About Mordecai "Three Finger" Brown
Mordecai Peter Centennial Brown (October 19, 1876 – February 14, 1948), nicknamed "Three Finger" or "Miner", was an American Major League Baseball pitcher at the turn of the 20th century. Due to a farm-machinery accident in his youth, Brown lost parts of two fingers on his right hand and eventually acquired his nickname as a result. Overcoming this handicap and turning it to his advantage, he became one of the elite pitchers of his era. He was known primarily for his awesome curveball, which broke radically before reaching the plate.
Brown was elected to the Baseball Hall of Fame in 1949.
Brown was born in Nyesville, Indiana. He was also known as "Miner", having worked in western Indiana coal mines for a while before beginning his professional baseball career. Nicknames like "Miner" and "Three Finger" (or sometimes "Three-Fingered") were headline writers' inventions. To fans and friends he was probably best known as "Brownie". To his relatives and close friends, he was also known as "Mort".
His three-part given name came from the names of his uncle, his father, and the United States Centennial year of his birth, respectively.
According to his biography, he suffered two separate injuries to his right hand. The first and most famous trauma came when he was feeding material into the farm's feed chopper. He slipped and his hand was mangled by the knives, severing much of his index finger and damaging the others. A doctor repaired the rest of his hand as best he could. While it was still healing, the injury was further aggravated by a fall he took, which broke several finger bones. They were not re-set properly, especially the middle finger (see photo), and he kept quiet about this clumsy accident until he was well into adulthood.
He learned to pitch, as many children did, by aiming rocks at knotholes on the barn wall and other wooden surfaces. Over time, with constant practice, he developed great control. As a "bonus", the manner in which he had to grip the ball (see photo) resulted in an unusual amount of spin. This allowed him to throw an effective curve ball, and a deceptive fast ball and change-up. The extra topspin made it difficult for batters to connect solidly. In short, he "threw ground balls", and was exceptionally effective.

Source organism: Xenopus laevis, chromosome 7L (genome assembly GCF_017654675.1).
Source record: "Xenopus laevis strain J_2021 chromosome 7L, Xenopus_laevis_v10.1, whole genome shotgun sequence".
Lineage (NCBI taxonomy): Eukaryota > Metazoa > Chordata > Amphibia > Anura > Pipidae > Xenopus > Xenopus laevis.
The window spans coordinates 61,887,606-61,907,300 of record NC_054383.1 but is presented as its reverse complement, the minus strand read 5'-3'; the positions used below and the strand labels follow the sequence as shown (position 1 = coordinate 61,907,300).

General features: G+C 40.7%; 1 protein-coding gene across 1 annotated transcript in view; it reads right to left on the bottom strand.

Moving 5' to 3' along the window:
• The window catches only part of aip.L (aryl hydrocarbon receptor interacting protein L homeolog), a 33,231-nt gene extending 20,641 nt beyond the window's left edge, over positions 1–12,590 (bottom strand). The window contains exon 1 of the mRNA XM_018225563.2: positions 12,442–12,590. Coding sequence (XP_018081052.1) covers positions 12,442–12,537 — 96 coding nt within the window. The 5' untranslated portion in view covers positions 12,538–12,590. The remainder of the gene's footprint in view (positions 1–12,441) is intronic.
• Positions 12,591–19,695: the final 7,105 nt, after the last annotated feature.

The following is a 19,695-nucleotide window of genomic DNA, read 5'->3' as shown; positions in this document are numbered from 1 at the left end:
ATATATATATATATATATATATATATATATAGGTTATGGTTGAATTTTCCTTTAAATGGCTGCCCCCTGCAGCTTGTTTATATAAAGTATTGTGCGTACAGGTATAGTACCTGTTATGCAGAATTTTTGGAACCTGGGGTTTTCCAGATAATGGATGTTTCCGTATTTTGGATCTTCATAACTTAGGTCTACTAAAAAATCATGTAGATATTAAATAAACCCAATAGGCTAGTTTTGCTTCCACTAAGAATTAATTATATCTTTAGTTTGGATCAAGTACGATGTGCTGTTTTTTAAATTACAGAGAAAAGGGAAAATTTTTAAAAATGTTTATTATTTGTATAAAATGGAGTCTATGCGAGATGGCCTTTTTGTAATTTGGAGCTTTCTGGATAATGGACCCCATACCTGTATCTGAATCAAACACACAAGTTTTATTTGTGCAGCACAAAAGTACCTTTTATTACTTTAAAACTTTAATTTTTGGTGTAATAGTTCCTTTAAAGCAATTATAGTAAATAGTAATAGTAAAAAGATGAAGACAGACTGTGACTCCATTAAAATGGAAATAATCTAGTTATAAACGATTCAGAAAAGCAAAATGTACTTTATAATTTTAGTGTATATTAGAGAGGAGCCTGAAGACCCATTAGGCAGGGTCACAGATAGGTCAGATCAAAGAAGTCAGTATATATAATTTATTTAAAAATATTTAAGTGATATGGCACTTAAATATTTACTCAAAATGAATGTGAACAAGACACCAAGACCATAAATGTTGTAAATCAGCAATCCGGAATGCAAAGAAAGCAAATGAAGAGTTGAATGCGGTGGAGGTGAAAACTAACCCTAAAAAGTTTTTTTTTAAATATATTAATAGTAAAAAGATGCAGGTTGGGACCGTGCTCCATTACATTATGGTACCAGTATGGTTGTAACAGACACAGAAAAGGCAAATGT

After a spectacular minor league career commencing in Terre Haute of the Three-I League in 1901, Brown came to the majors rather late, at age 26, in 1903, and lasted until 1916 when he was close to 40.
Brown's most productive period was when he played for the Chicago Cubs from 1904 until 1912. During this stretch, he won 20 or more games six times and was part of two World Series championships. New York Giants manager John McGraw regarded his own Christy Mathewson and Brown as the two best pitchers in the National League. In fact, Brown often defeated Mathewson in competition, most significantly in the final regular season game of the 1908 season. Brown had a slim career 13-11 edge on Mathewson, with one no-decision in their 25 classic pitching matchups.
Brown's most important single game effort was the pennant-deciding contest between the Cubs and the New York Giants on October 8, 1908, at New York. With the great Mathewson starting for the Giants, Cubs starter Jack Pfiester got off to a weak start and was quickly relieved by Brown, who held the Giants in check the rest of the way as the Cubs prevailed 4-2, to win the pennant. The Cubs then went on to win their second consecutive World Series championship, their last to date.
Brown also played in the Federal League with the St. Louis Terriers (where he also briefly managed), the Brooklyn Tip-Tops and the Chicago Whales.
Brown was a switch-hitter, which was and is unusual for a pitcher. He took some pride in his hitting, and had a fair batting average for a pitcher, consistently near .200 in the major leagues.
Brown and Mathewson wrapped their respective careers by squaring off on September 4, 1916. The game was billed as the final meeting between the two old baseball warriors. The high-scoring game was a win for Mathewson's Reds over Brown's Cubs.
Brown finished his major league career with a 239-130 record, 1375 strikeouts, and a 2.06 ERA, the third best ERA in Major League Baseball history amongst players inducted into the Hall of Fame, after Ed Walsh and Addie Joss. His 2.06 ERA is the best in MLB history for any pitcher with more than 200 wins.
Following his retirement from the majors, he returned to his home in Terre Haute, where he continued to pitch in the minor leagues and in exhibition games for more than a decade, as well as coaching and managing. According to his biography, in an exhibition game against the famous House of David touring team in 1928, at the age of 51, he pitched three innings as a favor to the local team, and struck out all nine batters he faced.
From 1920 to 1945, Brown ran a filling station in Terre Haute, that also served as a town gathering place and an unofficial museum. He was also a frequent guest at Old-Timers' games in Chicago.
In his later years, Brown was plagued by diabetes and then by the effects of a stroke. He died in 1948, and news of his passing reminded sportswriters of his past achievements.
In 1999, 83 years after his last game and 51 years after his death, he was named as a finalist to the Major League Baseball All-Century Team.
Between Brown and Antonio Alfonseca, the Cubs have featured both a "three-fingered" pitcher and a six-fingered pitcher on their all-time roster (Brown technically had four, including the thumb).